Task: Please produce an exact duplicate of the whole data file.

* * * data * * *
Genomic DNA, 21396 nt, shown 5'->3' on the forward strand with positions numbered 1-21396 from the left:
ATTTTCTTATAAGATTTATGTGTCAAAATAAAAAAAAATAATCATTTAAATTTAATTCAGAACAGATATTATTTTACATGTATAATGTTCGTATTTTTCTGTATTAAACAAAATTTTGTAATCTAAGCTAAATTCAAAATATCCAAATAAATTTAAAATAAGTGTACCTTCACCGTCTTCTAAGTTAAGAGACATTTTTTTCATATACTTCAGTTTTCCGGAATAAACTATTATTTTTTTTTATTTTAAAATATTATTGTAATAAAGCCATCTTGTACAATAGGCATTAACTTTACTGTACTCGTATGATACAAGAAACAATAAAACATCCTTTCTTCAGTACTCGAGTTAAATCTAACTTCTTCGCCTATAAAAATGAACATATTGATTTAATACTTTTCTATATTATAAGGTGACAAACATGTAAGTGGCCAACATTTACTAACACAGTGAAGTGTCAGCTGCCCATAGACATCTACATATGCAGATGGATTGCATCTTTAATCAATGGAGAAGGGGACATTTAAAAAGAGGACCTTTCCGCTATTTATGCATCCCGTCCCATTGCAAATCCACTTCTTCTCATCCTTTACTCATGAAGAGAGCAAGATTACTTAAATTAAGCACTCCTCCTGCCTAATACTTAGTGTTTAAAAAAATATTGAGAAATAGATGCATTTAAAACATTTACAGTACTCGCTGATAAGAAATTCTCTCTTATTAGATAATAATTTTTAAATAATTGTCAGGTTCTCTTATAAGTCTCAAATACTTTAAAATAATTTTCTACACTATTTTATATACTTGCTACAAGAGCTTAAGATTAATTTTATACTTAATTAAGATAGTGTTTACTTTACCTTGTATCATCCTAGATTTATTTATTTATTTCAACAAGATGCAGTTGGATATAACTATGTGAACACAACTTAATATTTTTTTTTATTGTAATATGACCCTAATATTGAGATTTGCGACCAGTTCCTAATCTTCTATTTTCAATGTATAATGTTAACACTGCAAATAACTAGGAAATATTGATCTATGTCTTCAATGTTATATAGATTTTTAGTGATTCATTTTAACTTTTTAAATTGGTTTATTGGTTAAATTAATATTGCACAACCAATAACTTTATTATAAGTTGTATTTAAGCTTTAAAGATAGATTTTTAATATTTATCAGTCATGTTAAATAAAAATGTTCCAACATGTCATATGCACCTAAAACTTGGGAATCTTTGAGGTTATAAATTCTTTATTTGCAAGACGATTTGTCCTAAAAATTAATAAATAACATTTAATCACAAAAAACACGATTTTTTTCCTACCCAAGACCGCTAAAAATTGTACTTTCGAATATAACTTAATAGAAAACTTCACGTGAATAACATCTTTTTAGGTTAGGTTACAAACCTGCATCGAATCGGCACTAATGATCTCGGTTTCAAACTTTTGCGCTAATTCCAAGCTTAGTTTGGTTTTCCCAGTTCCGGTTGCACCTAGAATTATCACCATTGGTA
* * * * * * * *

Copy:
Genomic DNA, 21396 nt, shown 5'->3' on the forward strand with positions numbered 1-21396 from the left:
ATTTTCTTATAAGATTTATGTGTCAAAATAAAAAAAAATAATCATTTAAATTTAATTCAGAACAGATATTATTTTACATGTATAATGTTCGTATTTTTCTGTATTAAACAAAATTTTGTAATCTAAGCTAAATTCAAAATATCCAAATAAATTTAAAATAAGTGTACCTTCACCGTCTTCTAAGTTAAGAGACATTTTTTTCATATACTTCAGTTTTCCGGAATAAACTATTATTTTTTTTTATTTTAAAATATTATTGTAATAAAGCCATCTTGTACAATAGGCATTAACTTTACTGTACTCGTATGATACAAGAAACAATAAAACATCCTTTCTTCAGTACTCGAGTTAAATCTAACTTCTTCGCCTATAAAAATGAACATATTGATTTAATACTTTTCTATATTATAAGGTGACAAACATGTAAGTGGCCAACATTTACTAACACAGTGAAGTGTCAGCTGCCCATAGACATCTACATATGCAGATGGATTGCATCTTTAATCAATGGAGAAGGGGACATTTAAAAAGAGGACCTTTCCGCTATTTATGCATCCCGTCCCATTGCAAATCCACTTCTTCTCATCCTTTACTCATGAAGAGAGCAAGATTACTTAAATTAAGCACTCCTCCTGCCTAATACTTAGTGTTTAAAAAAATATTGAGAAATAGATGCATTTAAAACATTTACAGTACTCGCTGATAAGAAATTCTCTCTTATTAGATAATAATTTTTAAATAATTGTCAGGTTCTCTTATAAGTCTCAAATACTTTAAAATAATTTTCTACACTATTTTATATACTTGCTACAAGAGCTTAAGATTAATTTTATACTTAATTAAGATAGTGTTTACTTTACCTTGTATCATCCTAGATTTATTTATTTATTTCAACAAGATGCAGTTGGATATAACTATGTGAACACAACTTAATATTTTTTTTTATTGTAATATGACCCTAATATTGAGATTTGCGACCAGTTCCTAATCTTCTATTTTCAATGTATAATGTTAACACTGCAAATAACTAGGAAATATTGATCTATGTCTTCAATGTTATATAGATTTTTAGTGATTCATTTTAACTTTTTAAATTGGTTTATTGGTTAAATTAATATTGCACAACCAATAACTTTATTATAAGTTGTATTTAAGCTTTAAAGATAGATTTTTAATATTTATCAGTCATGTTAAATAAAAATGTTCCAACATGTCATATGCACCTAAAACTTGGGAATCTTTGAGGTTATAAATTCTTTATTTGCAAGACGATTTGTCCTAAAAATTAATAAATAACATTTAATCACAAAAAACACGATTTTTTTCCTACCCAAGACCGCTAAAAATTGTACTTTCGAATATAACTTAATAGAAAACTTCACGTGAATAACATCTTTTTAGGTTAGGTTACAAACCTGCATCGAATCGGCACTAATGATCTCGGTTTCAAACTTTTGCGCTAATTCCAAGCTTAGTTTGGTTTTCCCAGTTCCGGTTGCACCTAGAATTATCACCATTGGTA